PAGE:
The neighborhood around the stadium is athletic fields and structures. The campus is just to the north. To find most retail stores, bars or restaurants you have to go about a mile or so to the downtown area. Around the stadium there are tailgaters in parking lots along Stadium Road and about anywhere fans can find to set up their game day banquet. Amazingly, they pull their cars up on the grass along Stadium Road and park their cars. They break out their grills and the tailgating shifts into high gear.
There is not a lot of entertainment options close to the stadium, but there is a sports bar at the Hampton Inn a couple blocks away on Stadium Road.
On the other side of campus, north of the stadium, there are plenty of places to eat and drink in downtown. Some of these places include Booche’s, Addison’s, 9th Street Public House, and Flat Branch Pub and Brewery.
Mizzou fans are loud and proud of their team. They are a passionate bunch who seem to be relishing the fact that they now support an SEC program. If you get there early you can experience the Tiger Walk. This is when the football team arrives at the Mizzou Athletic Training Complex and walks across the pedestrian bridge down the south tunnel to its locker room. At some point the students will yell “M-I-Z” and the alums will respond “Z-O-U.” This is similar to Ohio State fans that yell “O-H,” “I-O.” Legend is that Mizzou fans liked the Ohio State chant and adopted their own version of it.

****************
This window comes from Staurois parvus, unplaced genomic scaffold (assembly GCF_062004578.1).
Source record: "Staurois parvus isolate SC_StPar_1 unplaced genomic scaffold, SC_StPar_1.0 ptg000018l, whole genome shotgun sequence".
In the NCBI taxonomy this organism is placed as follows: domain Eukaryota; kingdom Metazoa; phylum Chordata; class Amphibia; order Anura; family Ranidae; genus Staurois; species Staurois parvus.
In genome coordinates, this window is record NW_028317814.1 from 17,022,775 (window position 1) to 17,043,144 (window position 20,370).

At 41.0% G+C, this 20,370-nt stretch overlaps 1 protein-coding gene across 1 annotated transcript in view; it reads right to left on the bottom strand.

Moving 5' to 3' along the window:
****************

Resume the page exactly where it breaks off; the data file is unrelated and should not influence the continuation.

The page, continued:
Faurot Field is easily accessible from any direction around Columbia and is off of I-70 on Stadium Drive. The stadium area is set up well for incoming/outgoing traffic. You will have to fight some traffic after the game, but that’s par for the course at any stadium. Parking at the stadium will cost you $25 nearby or free along Stadium Drive if you get there early enough. Some residential spots charge a few bucks less to park in their driveways.
There are a series of bus routes that will take you to and from the stadium as well. There is a bus from the Holiday Inn a few miles out near I-70 for three dollars round trip. This can save on parking or if you want to stop somewhere for a beer before the game.
The area around the stadium is taxi/Uber/Lyft friendly as well. On another trip here, our Uber drivers pick up in the south lot of the stadium. Apparently, they can show a pass and they are let in and out easily. This can help alleviate traffic after the game and very helpful for to anyone using this service.
Restrooms are large and spacious, and the lines go quick for the most part unless you want to use the bathroom at halftime.
Return on Investment 3
Tickets here go for around $50, normal for SEC games. There are plenty of people selling tickets outside as well if you can’t get a ticket before the game. Food is priced right and the options for free parking make it a worthy experience and easy on the wallet.
Faurot Field is a basic place to watch a college football game and that is not a bad thing at all. Fans are loud, sightlines are perfect, and the ingress/egress around the stadium is good for fans. The massive scoreboard has valuable information, stats, and scores from games around the country.
Attending a game at Mizzou is a great experience. Its campus setting is perfect for tailgating and catching up with friends old and new. Inclusion into the SEC has brought a great sense of pride and swagger among the fans and program. You will not regret seeing a game here.